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Voices / Letters from readers

Elections and policies are for sale -- pure and simple

Like others, I’ve been angry since the Citizens United decision, and before, about the role moneyed interests play in deciding our national elections and policies. And that anger has been spreading.

There are now at least seven serious proposals to amend the Constitution, particularly to say that corporations are not people.

That’s important. But it would do nothing about the underlying problem: that our elections and policies are for sale. The fact that they’re for sale for some reason gets less attention than the fact that they are bought.

We are shocked by the corruption in other countries, where elected and other officials are on the take. Why are we not equally shocked by the corruption here?

Colluding Congresspeople say “My goodness, no! Those gifts [that come especially when big business interests are at stake] in no way affect my votes!” And donors say they’re only trying to help the best people get elected.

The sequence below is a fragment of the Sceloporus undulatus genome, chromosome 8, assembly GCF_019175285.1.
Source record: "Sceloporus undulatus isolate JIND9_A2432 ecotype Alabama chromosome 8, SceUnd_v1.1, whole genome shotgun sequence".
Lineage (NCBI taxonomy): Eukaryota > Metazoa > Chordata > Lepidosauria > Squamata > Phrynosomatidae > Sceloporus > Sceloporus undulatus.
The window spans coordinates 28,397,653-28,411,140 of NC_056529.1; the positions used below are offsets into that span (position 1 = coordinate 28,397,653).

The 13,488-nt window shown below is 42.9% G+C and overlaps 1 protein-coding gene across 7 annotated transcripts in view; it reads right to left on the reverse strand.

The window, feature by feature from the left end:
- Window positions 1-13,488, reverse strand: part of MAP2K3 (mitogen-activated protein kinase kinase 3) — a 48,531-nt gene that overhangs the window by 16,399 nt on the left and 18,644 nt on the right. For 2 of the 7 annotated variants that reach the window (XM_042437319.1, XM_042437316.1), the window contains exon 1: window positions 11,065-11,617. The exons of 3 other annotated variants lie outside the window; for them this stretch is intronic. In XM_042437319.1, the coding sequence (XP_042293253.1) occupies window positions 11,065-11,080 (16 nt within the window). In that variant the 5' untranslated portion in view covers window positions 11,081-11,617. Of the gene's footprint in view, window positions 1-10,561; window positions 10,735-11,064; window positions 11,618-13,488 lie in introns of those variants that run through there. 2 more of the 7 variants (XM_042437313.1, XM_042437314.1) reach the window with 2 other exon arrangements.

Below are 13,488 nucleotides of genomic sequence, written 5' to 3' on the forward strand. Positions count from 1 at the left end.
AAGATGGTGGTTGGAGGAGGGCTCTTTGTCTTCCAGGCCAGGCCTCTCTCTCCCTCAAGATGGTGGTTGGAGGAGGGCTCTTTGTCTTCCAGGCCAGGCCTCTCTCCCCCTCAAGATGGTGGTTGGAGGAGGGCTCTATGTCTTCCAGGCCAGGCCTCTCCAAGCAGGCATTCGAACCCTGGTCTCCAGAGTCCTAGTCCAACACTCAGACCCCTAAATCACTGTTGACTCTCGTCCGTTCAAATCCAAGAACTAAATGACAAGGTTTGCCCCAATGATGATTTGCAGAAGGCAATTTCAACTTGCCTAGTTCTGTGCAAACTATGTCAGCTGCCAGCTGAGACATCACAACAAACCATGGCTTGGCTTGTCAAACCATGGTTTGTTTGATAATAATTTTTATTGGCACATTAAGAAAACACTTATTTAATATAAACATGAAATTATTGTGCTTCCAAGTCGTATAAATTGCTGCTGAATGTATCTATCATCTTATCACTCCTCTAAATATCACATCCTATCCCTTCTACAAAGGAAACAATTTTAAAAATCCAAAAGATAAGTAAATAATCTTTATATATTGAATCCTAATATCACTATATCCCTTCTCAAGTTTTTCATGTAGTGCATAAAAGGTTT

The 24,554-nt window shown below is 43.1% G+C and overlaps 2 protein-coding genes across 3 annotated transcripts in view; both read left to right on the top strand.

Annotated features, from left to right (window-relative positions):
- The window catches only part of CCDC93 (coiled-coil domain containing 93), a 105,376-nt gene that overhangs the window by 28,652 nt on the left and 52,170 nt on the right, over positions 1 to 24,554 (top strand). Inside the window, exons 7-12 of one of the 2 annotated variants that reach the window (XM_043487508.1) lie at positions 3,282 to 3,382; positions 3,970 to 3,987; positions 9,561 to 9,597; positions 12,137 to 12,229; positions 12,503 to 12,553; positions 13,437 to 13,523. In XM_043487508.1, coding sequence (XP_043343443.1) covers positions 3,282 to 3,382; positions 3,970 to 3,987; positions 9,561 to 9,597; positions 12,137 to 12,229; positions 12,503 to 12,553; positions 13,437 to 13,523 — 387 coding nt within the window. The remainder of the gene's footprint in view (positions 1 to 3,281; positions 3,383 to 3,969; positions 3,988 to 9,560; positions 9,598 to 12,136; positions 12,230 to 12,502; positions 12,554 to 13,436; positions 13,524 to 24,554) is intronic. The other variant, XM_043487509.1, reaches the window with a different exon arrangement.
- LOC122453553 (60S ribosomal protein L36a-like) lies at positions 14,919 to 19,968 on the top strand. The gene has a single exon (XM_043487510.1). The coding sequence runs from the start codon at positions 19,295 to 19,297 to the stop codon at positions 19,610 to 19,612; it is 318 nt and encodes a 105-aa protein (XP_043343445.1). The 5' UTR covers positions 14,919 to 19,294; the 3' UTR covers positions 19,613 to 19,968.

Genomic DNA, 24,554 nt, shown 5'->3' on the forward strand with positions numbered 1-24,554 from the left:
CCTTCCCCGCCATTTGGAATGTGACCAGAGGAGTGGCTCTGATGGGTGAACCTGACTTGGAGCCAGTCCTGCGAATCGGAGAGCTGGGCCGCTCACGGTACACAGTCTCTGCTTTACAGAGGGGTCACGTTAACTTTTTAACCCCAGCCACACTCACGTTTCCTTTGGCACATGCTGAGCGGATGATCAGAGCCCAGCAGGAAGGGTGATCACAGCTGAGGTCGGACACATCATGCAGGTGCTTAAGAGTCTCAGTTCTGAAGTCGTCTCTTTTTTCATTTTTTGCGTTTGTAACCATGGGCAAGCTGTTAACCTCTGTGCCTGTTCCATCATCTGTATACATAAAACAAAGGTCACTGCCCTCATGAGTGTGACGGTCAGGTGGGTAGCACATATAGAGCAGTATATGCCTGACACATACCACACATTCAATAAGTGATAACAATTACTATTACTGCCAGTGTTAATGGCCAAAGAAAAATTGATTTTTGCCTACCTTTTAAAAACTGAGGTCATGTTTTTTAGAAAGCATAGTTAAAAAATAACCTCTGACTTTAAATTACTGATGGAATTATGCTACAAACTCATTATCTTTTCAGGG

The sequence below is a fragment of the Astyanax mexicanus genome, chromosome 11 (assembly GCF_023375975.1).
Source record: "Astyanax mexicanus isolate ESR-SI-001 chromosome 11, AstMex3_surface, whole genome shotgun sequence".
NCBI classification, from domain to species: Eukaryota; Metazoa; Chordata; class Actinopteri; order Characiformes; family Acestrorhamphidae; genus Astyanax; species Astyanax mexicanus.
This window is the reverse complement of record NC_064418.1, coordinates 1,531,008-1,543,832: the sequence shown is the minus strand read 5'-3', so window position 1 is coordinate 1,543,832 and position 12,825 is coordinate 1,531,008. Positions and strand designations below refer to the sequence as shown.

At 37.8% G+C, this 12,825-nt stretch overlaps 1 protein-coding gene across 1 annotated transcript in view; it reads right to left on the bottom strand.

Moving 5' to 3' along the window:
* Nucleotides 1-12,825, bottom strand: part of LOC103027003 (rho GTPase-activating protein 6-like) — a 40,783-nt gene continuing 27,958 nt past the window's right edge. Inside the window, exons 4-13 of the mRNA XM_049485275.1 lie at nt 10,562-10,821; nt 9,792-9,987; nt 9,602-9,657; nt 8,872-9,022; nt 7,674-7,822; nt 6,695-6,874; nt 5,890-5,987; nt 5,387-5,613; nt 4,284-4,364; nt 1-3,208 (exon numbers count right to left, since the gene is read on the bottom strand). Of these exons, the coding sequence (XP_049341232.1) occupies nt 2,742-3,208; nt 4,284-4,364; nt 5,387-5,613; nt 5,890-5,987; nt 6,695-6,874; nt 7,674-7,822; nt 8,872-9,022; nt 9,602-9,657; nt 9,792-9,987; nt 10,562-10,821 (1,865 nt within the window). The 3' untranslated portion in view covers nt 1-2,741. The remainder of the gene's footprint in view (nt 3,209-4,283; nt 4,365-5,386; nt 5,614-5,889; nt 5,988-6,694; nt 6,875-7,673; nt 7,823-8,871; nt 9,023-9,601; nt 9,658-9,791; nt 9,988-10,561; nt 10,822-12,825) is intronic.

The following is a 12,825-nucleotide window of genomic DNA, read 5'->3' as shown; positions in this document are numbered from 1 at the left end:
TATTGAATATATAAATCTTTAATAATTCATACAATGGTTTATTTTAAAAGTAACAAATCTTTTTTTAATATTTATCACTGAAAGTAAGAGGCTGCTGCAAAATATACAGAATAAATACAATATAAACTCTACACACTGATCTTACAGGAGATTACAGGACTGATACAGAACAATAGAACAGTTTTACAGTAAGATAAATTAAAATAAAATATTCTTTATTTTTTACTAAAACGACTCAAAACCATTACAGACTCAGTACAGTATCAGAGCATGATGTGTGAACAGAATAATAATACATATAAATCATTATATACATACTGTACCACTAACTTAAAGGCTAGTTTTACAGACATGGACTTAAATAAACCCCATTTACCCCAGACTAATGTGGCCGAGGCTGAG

But they’re usually lying. Votes are being bought and sold. If they weren’t for sale, there’d be no need for a Constitutional amendment.

And the selling could be pretty effectively stopped, if there were total public financing of campaigns.

It would also help if Congressional ethics committees would acknowledge vote-selling as their basic ethical problem.

But, until it’s plainly named and widely discussed, there’ll be no adequate pressure for change, our corruptness will continue, and a Constitutional amendment only slow its growth.

Byron Stookey

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Originally published in The Commons issue #160 (Wednesday, July 11, 2012).

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